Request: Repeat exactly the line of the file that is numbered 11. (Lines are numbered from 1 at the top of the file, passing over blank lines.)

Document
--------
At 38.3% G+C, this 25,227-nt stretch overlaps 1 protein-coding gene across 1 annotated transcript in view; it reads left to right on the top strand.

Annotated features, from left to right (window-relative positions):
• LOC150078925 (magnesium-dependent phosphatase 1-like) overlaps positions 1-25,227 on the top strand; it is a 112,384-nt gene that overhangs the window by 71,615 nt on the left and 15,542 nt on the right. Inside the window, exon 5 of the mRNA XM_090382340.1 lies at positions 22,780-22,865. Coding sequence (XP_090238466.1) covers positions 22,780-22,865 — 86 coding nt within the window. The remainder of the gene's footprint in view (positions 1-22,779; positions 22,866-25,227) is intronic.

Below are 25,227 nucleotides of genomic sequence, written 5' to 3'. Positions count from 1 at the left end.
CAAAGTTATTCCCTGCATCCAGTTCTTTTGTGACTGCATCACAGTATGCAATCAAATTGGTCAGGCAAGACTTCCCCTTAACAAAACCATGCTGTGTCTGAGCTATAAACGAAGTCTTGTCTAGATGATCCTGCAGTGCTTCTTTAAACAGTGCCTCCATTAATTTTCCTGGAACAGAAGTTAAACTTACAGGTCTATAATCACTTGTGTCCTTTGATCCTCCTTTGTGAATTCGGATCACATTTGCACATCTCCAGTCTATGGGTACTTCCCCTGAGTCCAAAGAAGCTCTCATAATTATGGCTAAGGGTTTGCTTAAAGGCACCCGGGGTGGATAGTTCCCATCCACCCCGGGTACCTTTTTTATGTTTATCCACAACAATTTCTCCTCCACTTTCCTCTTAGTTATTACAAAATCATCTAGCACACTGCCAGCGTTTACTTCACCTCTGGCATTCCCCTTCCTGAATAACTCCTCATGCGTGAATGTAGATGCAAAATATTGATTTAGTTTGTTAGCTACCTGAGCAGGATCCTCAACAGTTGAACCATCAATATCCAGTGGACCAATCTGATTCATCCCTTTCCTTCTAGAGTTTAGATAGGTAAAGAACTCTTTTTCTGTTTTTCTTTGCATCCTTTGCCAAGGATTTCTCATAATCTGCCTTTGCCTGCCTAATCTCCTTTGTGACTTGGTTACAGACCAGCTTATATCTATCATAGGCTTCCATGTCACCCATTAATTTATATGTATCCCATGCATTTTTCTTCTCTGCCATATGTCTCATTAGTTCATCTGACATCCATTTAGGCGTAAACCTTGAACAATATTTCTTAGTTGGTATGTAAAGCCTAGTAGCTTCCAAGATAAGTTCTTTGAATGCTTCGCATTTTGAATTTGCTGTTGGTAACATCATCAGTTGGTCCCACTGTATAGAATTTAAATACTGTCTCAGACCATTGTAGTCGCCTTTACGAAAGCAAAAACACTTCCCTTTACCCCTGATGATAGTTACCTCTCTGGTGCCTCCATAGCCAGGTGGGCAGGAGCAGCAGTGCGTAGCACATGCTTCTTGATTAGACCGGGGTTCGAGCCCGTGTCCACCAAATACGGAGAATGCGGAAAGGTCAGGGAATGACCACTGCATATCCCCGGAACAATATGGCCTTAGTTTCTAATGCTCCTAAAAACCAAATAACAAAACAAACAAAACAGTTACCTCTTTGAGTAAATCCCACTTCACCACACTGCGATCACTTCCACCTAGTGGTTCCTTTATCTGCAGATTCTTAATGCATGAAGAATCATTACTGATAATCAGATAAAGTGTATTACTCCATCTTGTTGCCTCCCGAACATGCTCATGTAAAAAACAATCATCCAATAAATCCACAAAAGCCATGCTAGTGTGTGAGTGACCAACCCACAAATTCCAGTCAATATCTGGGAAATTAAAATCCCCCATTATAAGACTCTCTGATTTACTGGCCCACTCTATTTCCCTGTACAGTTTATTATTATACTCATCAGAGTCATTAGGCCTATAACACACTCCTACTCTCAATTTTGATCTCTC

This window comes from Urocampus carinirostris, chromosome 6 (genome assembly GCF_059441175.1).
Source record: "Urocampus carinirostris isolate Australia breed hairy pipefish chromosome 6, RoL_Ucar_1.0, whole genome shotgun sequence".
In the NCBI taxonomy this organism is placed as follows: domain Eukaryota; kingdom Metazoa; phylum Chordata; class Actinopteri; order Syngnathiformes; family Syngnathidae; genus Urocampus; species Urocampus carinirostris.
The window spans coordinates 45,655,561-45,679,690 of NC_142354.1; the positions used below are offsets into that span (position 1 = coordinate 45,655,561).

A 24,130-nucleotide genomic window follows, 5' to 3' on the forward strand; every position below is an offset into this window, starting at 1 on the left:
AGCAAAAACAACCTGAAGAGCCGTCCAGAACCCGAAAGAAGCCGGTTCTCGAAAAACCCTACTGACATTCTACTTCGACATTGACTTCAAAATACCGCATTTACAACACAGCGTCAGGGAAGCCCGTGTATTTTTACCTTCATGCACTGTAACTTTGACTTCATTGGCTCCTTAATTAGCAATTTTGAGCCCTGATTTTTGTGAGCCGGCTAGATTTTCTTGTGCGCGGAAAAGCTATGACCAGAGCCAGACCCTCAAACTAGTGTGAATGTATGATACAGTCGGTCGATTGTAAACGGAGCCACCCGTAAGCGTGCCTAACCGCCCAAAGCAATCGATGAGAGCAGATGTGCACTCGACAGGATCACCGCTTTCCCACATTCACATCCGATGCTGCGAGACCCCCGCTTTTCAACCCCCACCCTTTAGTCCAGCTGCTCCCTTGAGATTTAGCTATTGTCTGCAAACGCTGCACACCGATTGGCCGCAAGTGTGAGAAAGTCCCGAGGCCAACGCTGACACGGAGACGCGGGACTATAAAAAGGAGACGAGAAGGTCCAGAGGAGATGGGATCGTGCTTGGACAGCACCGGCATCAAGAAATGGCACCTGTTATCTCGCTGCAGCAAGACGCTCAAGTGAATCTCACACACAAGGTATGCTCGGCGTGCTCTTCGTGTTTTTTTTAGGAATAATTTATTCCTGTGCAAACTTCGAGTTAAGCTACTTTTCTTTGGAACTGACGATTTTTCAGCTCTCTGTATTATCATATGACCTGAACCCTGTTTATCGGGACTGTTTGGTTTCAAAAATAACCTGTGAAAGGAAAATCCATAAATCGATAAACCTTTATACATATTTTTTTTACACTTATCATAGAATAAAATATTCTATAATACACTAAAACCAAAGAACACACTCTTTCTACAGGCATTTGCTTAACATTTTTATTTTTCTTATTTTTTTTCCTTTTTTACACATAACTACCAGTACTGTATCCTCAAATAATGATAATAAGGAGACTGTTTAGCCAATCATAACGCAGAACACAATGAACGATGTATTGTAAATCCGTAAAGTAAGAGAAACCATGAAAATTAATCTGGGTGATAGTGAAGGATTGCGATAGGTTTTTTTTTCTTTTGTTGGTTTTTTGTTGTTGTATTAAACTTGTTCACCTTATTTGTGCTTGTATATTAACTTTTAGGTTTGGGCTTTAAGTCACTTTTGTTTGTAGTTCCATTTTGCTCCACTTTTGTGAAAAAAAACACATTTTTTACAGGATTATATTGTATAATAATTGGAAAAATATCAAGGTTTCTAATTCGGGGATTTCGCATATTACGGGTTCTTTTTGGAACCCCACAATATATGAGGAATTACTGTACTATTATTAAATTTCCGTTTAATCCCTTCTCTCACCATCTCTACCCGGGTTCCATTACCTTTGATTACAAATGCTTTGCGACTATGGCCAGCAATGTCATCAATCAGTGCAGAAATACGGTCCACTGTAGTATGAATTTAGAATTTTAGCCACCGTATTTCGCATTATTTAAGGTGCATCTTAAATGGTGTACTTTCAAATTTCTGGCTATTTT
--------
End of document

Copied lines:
AGCAAAAACAACCTGAAGAGCCGTCCAGAACCCGAAAGAAGCCGGTTCTCGAAAAACCCTACTGACATTCTACTTCGACATTGACTTCAAAATACCGCATTTACAACACAGCGTCAGGGAAGCCCGTGTATTTTTACCTTCATGCACTGTAACTTTGACTTCATTGGCTCCTTAATTAGCAATTTTGAGCCCTGATTTTTGTGAGCCGGCTAGATTTTCTTGTGCGCGGAAAAGCTATGACCAGAGCCAGACCCTCAAACTAGTGTGAATGTATGATACAGTCGGTCGATTGTAAACGGAGCCACCCGTAAGCGTGCCTAACCGCCCAAAGCAATCGATGAGAGCAGATGTGCACTCGACAGGATCACCGCTTTCCCACATTCACATCCGATGCTGCGAGACCCCCGCTTTTCAACCCCCACCCTTTAGTCCAGCTGCTCCCTTGAGATTTAGCTATTGTCTGCAAACGCTGCACACCGATTGGCCGCAAGTGTGAGAAAGTCCCGAGGCCAACGCTGACACGGAGACGCGGGACTATAAAAAGGAGACGAGAAGGTCCAGAGGAGATGGGATCGTGCTTGGACAGCACCGGCATCAAGAAATGGCACCTGTTATCTCGCTGCAGCAAGACGCTCAAGTGAATCTCACACACAAGGTATGCTCGGCGTGCTCTTCGTGTTTTTTTTAGGAATAATTTATTCCTGTGCAAACTTCGAGTTAAGCTACTTTTCTTTGGAACTGACGATTTTTCAGCTCTCTGTATTATCATATGACCTGAACCCTGTTTATCGGGACTGTTTGGTTTCAAAAATAACCTGTGAAAGGAAAATCCATAAATCGATAAACCTTTATACATATTTTTTTTACACTTATCATAGAATAAAATATTCTATAATACACTAAAACCAAAGAACACACTCTTTCTACAGGCATTTGCTTAACATTTTTATTTTTCTTATTTTTTTTCCTTTTTTACACATAACTACCAGTACTGTATCCTCAAATAATGATAATAAGGAGACTGTTTAGCCAATCATAACGCAGAACACAATGAACGATGTATTGTAAATCCGTAAAGTAAGAGAAACCATGAAAATTAATCTGGGTGATAGTGAAGGATTGCGATAGGTTTTTTTTTCTTTTGTTGGTTTTTTGTTGTTGTATTAAACTTGTTCACCTTATTTGTGCTTGTATATTAACTTTTAGGTTTGGGCTTTAAGTCACTTTTGTTTGTAGTTCCATTTTGCTCCACTTTTGTGAAAAAAAACACATTTTTTACAGGATTATATTGTATAATAATTGGAAAAATATCAAGGTTTCTAATTCGGGGATTTCGCATATTACGGGTTCTTTTTGGAACCCCACAATATATGAGGAATTACTGTACTATTATTAAATTTCCGTTTAATCCCTTCTCTCACCATCTCTACCCGGGTTCCATTACCTTTGATTACAAATGCTTTGCGACTATGGCCAGCAATGTCATCAATCAGTGCAGAAATACGGTCCACTGTAGTATGAATTTAGAATTTTAGCCACCGTATTTCGCATTATTTAAGGTGCATCTTAAATGGTGTACTTTCAAATTTCTGGCTATTTT